At Dress Codes, the current exhibition and third triennial at the International Center of Photography in New York, I saw a provoking gallery of pieces that critically explore fashion and its relationship to art and culture. Among the radically image-defying works of artists such as Cindy Sherman, Miyako Ishiuchi, and Lorna Simpson, I was unexpectedly captivated by Hu Yang's series, Shanghai Living.
Shanghai Living, a series of 500 photographs, is the product of Hu Yang's documentation of people from all social classes in their homes in Shanghai. Individuals, families, professors, labor workers, the upper class, the unemployed -- all are depicted within the context of their living spaces.
While some photographers' work may speculate or superimpose stories on top of the strangers that they depict, Hu Yang goes about storytelling in a different way. He asked each subject three questions: 1. What is your current living situation? 2. What is your greatest ambition? 3. What do you fear most?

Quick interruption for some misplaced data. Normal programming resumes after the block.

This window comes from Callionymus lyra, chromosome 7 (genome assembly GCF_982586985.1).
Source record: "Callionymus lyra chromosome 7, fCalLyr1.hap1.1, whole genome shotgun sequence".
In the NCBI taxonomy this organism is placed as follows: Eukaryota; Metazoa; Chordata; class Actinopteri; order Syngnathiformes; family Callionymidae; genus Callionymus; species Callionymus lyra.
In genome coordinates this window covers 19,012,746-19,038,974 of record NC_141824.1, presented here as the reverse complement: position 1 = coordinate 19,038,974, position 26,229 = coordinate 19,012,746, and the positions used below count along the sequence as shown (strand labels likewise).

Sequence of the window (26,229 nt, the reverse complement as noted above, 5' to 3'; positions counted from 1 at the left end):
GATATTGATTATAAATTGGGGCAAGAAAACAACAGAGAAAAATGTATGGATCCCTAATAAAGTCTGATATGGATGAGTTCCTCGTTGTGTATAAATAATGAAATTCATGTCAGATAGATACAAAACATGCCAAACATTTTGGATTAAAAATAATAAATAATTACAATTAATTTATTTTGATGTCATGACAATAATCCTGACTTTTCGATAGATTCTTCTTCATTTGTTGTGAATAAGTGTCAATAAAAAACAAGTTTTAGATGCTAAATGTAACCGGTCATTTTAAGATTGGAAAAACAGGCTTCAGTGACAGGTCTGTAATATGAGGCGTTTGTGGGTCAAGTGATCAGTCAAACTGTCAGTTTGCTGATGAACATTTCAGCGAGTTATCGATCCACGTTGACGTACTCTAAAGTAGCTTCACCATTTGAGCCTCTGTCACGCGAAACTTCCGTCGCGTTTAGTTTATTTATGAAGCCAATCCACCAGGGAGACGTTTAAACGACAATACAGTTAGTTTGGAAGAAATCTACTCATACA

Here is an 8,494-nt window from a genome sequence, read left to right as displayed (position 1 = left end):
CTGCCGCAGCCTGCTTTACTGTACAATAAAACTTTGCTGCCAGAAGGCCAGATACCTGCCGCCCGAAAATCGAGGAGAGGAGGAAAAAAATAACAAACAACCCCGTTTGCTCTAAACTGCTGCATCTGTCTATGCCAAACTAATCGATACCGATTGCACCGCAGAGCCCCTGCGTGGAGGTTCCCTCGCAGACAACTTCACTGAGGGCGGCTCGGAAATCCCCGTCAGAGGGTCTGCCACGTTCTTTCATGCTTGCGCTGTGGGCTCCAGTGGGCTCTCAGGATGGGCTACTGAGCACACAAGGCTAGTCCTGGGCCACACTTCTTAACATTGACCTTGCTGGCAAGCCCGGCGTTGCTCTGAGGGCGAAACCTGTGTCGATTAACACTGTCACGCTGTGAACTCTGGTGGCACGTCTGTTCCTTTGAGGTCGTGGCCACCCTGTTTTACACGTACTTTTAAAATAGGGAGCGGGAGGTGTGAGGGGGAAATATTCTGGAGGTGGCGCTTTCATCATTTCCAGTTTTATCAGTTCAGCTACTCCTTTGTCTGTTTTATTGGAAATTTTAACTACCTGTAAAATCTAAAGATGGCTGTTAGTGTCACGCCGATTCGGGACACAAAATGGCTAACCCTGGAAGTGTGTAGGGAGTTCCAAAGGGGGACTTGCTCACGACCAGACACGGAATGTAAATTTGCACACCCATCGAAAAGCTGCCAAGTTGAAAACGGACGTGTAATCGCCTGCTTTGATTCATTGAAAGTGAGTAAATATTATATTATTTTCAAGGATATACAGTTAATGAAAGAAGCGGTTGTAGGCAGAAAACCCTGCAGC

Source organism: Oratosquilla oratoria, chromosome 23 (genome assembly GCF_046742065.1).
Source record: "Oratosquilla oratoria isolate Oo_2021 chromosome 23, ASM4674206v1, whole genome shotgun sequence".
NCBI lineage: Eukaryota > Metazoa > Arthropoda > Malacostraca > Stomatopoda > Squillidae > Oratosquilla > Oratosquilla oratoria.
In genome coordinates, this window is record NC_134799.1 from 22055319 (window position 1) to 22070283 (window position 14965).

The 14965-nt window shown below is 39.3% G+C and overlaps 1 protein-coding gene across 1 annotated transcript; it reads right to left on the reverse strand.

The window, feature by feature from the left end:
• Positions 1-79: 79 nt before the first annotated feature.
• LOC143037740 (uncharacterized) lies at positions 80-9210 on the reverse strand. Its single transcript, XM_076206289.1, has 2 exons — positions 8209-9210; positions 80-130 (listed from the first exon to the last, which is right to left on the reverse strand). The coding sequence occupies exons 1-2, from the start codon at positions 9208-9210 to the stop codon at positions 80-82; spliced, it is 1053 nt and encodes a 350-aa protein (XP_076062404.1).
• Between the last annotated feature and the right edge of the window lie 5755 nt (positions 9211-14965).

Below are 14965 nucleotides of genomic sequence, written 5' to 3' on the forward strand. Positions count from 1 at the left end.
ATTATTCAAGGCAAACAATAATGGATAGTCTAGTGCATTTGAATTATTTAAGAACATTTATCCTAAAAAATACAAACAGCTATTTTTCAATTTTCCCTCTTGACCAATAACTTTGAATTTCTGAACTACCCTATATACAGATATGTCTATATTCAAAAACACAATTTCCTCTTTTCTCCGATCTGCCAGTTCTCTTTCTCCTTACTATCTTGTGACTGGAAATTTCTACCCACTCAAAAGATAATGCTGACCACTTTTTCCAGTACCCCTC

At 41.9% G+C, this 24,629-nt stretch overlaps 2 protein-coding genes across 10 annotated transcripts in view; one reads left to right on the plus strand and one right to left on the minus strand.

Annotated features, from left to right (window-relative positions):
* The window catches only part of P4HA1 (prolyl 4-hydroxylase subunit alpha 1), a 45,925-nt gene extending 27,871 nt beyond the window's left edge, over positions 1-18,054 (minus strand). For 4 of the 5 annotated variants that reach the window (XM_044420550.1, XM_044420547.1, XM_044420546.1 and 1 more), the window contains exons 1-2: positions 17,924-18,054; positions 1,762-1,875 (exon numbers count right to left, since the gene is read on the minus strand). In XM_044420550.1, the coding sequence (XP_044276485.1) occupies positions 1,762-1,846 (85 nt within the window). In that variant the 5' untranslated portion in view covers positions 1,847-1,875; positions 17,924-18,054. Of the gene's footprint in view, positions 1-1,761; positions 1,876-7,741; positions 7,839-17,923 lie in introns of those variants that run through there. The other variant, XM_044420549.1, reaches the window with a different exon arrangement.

Through these interviews, Yang touches on the social issues without pre-tones of activism or presumption. We see gilded interior furnishings, cramped worker quarters, small television boxes blasting -- and we learn about the family with four young children whose only income is a father's vending cart; the unemployed woman who spends all day staring at the posters on her ceiling; the university professor who thinks he may have chosen the wrong path and dreams about a better life. In a world where the line between documentary photography and privacy-invasion/exploitation can be dangerously blurred, Hu Yang portrays the diverse human fabric of Shanghai, and the living environment of strangers in a way that is somewhat rare -- with humility and respect.
Photos from ShanghART Gallery